After they were finally declared the winners four days after voting concluded in the recent presidential election, Joe Biden and Kamala Harris graciously gave a shout-out to poll workers.
“To all those who volunteered, worked the polls in the middle of this pandemic, local election officials — you deserve a special thanks from this nation,” Biden declared. The “nation owes you a debt of gratitude,” Harris added.
I won’t deny it. I felt a small flush of pride as they did, because for the first time, the ranks of those election workers included me.
In 2018 my wife and I took a vacation that turned out to be literally life-transforming. It was a driving trip through the Deep South, visiting as many civil-rights sites and locations as we could in Georgia, Alabama, Mississippi, and finishing up in Memphis at the Lorraine Motel where Dr. Martin Luther King, Jr. was assassinated. As much as we thought we already knew about the era, I felt afterward like we had really known nothing.
We visited the simple Montgomery church where Dr. King began his career, and toured the 16th Street Baptist Church in Birmingham where four young girls were blown to pieces by a Klansman’s bomb. Strolling through Kelly Ingram Park across the street, where local police had set their dogs on protesting children, my wife suddenly burst into tears at a statue memorializing the events. Outside Meridian, Mississippi, we placed a stone on the humble gravesite of James Chaney, a 21-year-old local African-American man and voting rights volunteer, murdered by a Klan posse led by a local sheriff’s deputy along with two white Jewish colleagues from New York, Michael Schwerner and Andrew Goodman.
The enormous risks and sacrifice borne by the local African-American activists and organizers — and the courage and idealism of those youthful out-of-state volunteers — still seem beyond inconceivable to me, even now.
While it was hardly my own “Freedom Summer,” it was increasingly clear back in August that vote suppression and voter intimidation would be a centerpiece of the Trump re-election strategy. And when Trump in more recent speeches began calling upon hordes of potentially armed “poll-watchers” to descend on voting places, I knew I had to step up.
As it turned out, volunteering as a Los Angeles County poll worker was probably the most constructive and therapeutic thing I could have done in the waning days of the election. I pretty much stopped my social media doom-scrolling and obsessive news-surfing and focused entirely on the task at hand. It was as elemental as it ever gets in a democracy: mastering a complex set of protocols and contingency scenarios designed exclusively with one simple goal in mind, to ensure that every single person who walked in the door was treated courteously and respectfully and allowed to cast a ballot. And afterward, ensuring that those ballots were scrupulously accounted for and securely transported to the County elections center where they would be validated and accurately tabulated.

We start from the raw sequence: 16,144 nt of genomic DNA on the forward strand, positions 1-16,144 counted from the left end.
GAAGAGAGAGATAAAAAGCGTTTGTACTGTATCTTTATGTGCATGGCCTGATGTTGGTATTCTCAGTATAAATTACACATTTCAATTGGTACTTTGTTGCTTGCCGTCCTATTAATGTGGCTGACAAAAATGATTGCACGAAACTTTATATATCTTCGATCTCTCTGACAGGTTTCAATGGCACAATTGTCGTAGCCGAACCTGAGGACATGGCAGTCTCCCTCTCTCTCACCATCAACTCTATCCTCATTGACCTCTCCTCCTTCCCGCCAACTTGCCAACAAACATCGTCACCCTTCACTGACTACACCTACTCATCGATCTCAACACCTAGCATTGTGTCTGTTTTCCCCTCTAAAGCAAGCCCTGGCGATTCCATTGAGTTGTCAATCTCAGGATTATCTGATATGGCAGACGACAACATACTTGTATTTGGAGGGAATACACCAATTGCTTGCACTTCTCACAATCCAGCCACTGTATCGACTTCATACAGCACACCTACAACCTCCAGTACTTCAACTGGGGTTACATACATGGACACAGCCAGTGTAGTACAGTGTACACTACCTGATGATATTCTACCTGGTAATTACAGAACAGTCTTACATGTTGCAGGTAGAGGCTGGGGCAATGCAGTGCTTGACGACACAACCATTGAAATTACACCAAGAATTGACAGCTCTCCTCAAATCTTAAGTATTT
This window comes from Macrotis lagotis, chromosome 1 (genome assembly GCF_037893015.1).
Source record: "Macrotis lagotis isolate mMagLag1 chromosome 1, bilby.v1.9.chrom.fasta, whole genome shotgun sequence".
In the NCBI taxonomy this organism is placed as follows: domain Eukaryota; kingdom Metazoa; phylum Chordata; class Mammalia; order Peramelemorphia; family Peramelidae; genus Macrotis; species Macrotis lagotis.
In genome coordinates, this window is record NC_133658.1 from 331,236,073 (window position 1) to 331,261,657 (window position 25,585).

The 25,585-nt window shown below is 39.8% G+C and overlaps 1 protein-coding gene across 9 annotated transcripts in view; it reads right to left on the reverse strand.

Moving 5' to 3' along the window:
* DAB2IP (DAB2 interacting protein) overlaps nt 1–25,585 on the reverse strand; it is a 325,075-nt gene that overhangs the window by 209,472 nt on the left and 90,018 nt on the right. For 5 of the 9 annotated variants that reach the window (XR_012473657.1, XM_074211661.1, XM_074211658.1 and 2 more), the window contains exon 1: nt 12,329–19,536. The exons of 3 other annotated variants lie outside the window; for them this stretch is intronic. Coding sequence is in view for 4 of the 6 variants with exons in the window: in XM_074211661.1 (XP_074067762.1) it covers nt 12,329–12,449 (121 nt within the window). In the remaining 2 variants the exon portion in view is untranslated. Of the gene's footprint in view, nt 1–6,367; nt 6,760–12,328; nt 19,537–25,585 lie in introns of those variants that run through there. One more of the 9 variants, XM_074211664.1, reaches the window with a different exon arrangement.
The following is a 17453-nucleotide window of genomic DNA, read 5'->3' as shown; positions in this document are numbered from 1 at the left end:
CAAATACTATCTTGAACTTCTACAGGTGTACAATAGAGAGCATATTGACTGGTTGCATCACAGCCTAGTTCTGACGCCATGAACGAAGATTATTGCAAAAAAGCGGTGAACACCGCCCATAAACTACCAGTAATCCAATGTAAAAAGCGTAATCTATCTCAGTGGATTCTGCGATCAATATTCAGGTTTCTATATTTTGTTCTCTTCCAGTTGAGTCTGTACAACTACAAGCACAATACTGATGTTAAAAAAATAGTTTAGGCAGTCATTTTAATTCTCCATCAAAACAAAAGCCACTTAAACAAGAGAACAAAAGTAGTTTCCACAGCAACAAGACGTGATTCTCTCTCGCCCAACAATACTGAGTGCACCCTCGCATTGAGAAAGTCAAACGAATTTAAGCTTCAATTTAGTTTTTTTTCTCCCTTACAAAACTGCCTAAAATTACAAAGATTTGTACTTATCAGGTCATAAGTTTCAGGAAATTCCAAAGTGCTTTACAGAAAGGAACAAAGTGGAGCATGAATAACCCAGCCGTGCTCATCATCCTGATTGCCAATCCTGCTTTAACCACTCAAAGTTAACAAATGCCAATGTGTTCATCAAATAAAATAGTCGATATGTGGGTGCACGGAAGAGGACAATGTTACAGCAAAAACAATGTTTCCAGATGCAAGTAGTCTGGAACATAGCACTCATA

If you hadn’t registered, if you were homeless, if you were disabled or needed assistance, if you didn’t speak English, if you refused to wear a mask, if you had been an “inactive” voter who failed to vote in previous elections, if you couldn’t remember whether you’d already voted, even if you lived outside LA County, there were procedures to allow you to vote provisionally — with your eligibility to be verified AFTER you had been given an opportunity to vote. Nobody was turned away at the door.
To a person, my co-workers were kind, patient, and helpful, and completely dedicated to meeting their responsibilities to serve the electorate. After scattered problems with the complex new voting devices in the March primary, the County Registrar-Recorder implemented solutions, and we had no equipment failures during my five-day stint through Election Day. Voters loved the new devices, whose software ensured that they could check and cure any errors before printing and casting their ballots.
To guard against fraud, double and triple-checks verified that all ballots and voting equipment were fully accounted for and kept safely under a trackable chain of custody at all times. Each night, equipment was stored under lock and key, with ballots safely ferried offsite to be securely stored for later tabulation.
Owing to the pandemic, elaborate precautions for sanitizing equipment after each voter, and public health protocols on masking and distancing, were scrupulously observed. Poll workers were on high alert for any improper electioneering, intimidation, and interference of any sort.
Prior to the election, election officials had blitzed every conceivable traditional and new media outlet and platform with information about every aspect of the voting process. Notwithstanding their best efforts, it now appears that while raw numbers are of course higher, the percentage of both voter registrations and voter turnout may be lagging those of 2016. A number of provisional and conditional registration ballots remain to be processed, but all valid ballots will be tallied and included when the final count is certified.
It was an inspiring, empowering, yet humbling experience to play even a bit part in history’s grand quadrennial pageant to keep American democracy alive and functioning. Today we faced nothing like the legal obstacles and deadly perils confronting so many earlier decades of fearless voting-rights advocates, courageous election workers, and determined voters. But I hope that every one of us would agree that we can count ourselves privileged, and honored, to have even a fleeting opportunity to stand in their company.